What should be on the engineering syllabus?

  • 14 elements – 1 on motor traffic, 13 on walking and cycling

Road funding to ‘Transport Equality’ funding:

  1. Re-allocate funding to cater for everyone
  2. Roads to comply with Equality Act 2010  
  3. New focus on playing out (roads, not parks)
  4. Roads to have a minimum Level of Service

10.00 – Ian Davey, BTN BikeShare

Ian Davey has been involved in sustainable transport in Brighton & Hove for over 20 years. Most recently he has been working on setting up and running the Brighton & Hove bike share scheme, BTNBikeShare.

Presentation: Bike Sharing in Brighton & Hove: Impact on Road Safety?

BTNBikeShare

Size of scheme:

  • 450 bikes, 56 hubs, 750+ stands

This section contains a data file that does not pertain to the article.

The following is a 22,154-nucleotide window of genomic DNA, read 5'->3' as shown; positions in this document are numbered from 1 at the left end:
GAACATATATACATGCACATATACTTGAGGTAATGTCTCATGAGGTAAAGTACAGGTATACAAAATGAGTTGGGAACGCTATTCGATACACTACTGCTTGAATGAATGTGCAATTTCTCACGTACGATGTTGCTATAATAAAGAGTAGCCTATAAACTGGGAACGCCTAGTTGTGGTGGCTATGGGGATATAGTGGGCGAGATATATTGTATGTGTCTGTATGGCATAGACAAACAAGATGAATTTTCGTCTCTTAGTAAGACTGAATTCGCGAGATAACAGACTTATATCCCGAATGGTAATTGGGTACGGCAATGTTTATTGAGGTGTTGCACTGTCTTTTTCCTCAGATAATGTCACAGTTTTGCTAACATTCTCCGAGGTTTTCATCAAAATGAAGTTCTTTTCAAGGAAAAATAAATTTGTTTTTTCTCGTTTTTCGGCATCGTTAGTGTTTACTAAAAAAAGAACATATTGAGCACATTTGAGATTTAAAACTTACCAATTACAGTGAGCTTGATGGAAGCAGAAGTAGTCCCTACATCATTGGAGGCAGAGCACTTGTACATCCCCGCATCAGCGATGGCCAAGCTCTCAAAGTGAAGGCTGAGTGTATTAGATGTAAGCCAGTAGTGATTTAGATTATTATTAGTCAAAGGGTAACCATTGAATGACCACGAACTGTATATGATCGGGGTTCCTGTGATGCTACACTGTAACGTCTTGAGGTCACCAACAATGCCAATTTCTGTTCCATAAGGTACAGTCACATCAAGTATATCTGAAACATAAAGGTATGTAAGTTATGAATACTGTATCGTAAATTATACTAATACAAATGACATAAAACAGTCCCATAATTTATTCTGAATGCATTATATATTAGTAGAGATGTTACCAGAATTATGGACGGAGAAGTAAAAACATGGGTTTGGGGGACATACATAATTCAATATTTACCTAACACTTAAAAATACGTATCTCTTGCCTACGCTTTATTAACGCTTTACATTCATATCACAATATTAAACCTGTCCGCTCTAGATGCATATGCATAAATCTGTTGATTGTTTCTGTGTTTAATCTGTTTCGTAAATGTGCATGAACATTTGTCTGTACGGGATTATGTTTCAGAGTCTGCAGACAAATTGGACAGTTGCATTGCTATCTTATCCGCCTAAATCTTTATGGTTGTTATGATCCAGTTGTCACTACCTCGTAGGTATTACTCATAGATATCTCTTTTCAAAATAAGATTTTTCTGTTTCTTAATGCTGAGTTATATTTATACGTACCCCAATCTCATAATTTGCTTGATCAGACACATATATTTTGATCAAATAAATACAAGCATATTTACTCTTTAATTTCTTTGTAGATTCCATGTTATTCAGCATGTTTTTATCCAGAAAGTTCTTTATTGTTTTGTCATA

• Phase 2: +120  bikes, +10-12 hubs, +150 stands

Bikes & hubs

  • Smart bikes
  • Hybrid: best of docked & dockless
  • Hubs particularly in key locations give structure & visibility
  • Enable sound management of public & private space
  • Site safety audits, TRO, Licence
  • Strong brand identity
  • Sense of local ownership

Using the bikes

  • No deposit
  • Annual rider: £72 – 60 mins free use per day (20p/day)
  • Easy rider: 3p/min, £1min per trip
  • £12 max per day
  • £2 out of hub lock fee
  • £1 return to hub bounty
  • £10 out of area lock fee

Year 1+ headline stats

“The most popular bike share scheme in UK outside of London.”

  • 60,000 registered customers  
  • 450,000 trips  
  • 850,000 measure miles cycled  
  • Average rental length: 22 minutes  
  • Average trip distance: 1.9 miles